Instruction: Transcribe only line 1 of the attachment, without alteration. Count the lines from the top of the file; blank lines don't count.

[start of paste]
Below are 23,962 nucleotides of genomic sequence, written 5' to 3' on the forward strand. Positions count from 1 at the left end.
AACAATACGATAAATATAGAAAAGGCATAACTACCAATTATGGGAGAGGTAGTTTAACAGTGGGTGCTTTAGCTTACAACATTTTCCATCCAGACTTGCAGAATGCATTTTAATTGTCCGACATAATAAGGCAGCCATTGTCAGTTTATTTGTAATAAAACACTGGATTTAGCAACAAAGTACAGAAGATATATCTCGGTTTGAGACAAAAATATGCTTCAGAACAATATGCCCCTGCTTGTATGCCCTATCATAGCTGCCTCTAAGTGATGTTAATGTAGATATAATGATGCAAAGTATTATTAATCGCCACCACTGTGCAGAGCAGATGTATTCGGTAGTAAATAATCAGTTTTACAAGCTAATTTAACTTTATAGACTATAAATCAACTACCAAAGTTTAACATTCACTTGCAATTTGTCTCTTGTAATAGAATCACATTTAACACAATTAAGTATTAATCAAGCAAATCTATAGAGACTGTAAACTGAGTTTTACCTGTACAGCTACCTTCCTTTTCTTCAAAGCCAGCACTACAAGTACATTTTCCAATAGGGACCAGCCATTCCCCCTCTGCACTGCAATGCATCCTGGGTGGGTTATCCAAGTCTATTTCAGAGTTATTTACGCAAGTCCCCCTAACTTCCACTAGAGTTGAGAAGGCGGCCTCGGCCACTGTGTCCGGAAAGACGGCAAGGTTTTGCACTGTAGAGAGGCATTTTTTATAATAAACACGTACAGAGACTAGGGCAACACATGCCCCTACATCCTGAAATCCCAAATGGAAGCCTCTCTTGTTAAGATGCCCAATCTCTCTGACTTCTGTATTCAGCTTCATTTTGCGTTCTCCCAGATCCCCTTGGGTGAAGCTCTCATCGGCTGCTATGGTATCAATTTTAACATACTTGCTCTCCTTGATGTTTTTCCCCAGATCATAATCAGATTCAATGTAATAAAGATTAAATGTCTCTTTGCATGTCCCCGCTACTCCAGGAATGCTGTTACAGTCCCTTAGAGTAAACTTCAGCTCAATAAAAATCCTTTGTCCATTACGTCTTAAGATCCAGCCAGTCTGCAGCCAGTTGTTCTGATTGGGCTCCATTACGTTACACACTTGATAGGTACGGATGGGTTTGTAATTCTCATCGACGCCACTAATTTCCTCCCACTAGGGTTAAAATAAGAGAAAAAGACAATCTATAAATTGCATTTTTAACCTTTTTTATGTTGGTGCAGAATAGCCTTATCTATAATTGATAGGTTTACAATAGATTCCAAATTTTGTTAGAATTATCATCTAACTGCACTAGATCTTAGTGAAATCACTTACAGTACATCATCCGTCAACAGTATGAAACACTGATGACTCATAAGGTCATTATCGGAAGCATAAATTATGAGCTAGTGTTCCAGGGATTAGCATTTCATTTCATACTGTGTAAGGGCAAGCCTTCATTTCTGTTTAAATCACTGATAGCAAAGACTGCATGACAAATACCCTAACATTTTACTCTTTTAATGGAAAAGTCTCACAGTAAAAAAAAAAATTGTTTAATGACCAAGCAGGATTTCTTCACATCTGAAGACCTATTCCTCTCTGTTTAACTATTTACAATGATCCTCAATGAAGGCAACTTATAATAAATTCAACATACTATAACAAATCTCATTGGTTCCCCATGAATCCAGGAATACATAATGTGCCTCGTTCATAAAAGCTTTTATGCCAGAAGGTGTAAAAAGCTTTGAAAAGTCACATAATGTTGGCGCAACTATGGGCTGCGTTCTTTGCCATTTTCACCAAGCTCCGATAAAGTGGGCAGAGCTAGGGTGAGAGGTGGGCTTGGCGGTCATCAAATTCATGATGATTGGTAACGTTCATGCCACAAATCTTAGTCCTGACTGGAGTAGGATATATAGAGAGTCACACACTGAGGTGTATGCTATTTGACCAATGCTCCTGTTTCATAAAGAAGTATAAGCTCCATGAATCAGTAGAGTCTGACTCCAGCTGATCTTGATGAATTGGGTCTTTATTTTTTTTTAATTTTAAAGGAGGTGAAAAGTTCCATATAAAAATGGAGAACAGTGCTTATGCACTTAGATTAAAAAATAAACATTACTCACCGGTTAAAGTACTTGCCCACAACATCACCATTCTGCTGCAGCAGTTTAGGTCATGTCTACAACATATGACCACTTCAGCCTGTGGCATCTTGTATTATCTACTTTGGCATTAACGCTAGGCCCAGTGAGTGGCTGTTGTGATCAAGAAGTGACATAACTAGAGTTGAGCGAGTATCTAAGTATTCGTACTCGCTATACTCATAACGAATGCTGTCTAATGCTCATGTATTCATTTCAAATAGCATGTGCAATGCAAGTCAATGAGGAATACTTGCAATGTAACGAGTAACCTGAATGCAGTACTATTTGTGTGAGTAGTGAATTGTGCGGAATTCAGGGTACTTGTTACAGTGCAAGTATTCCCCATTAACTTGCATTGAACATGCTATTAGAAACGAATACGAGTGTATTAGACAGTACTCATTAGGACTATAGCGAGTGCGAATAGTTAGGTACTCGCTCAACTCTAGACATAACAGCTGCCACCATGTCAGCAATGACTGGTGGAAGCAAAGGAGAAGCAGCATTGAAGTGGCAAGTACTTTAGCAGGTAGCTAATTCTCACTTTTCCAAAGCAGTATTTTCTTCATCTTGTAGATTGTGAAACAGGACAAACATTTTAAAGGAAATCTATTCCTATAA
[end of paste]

Below are 23,962 nucleotides of genomic sequence, written 5' to 3' on the forward strand. Positions count from 1 at the left end.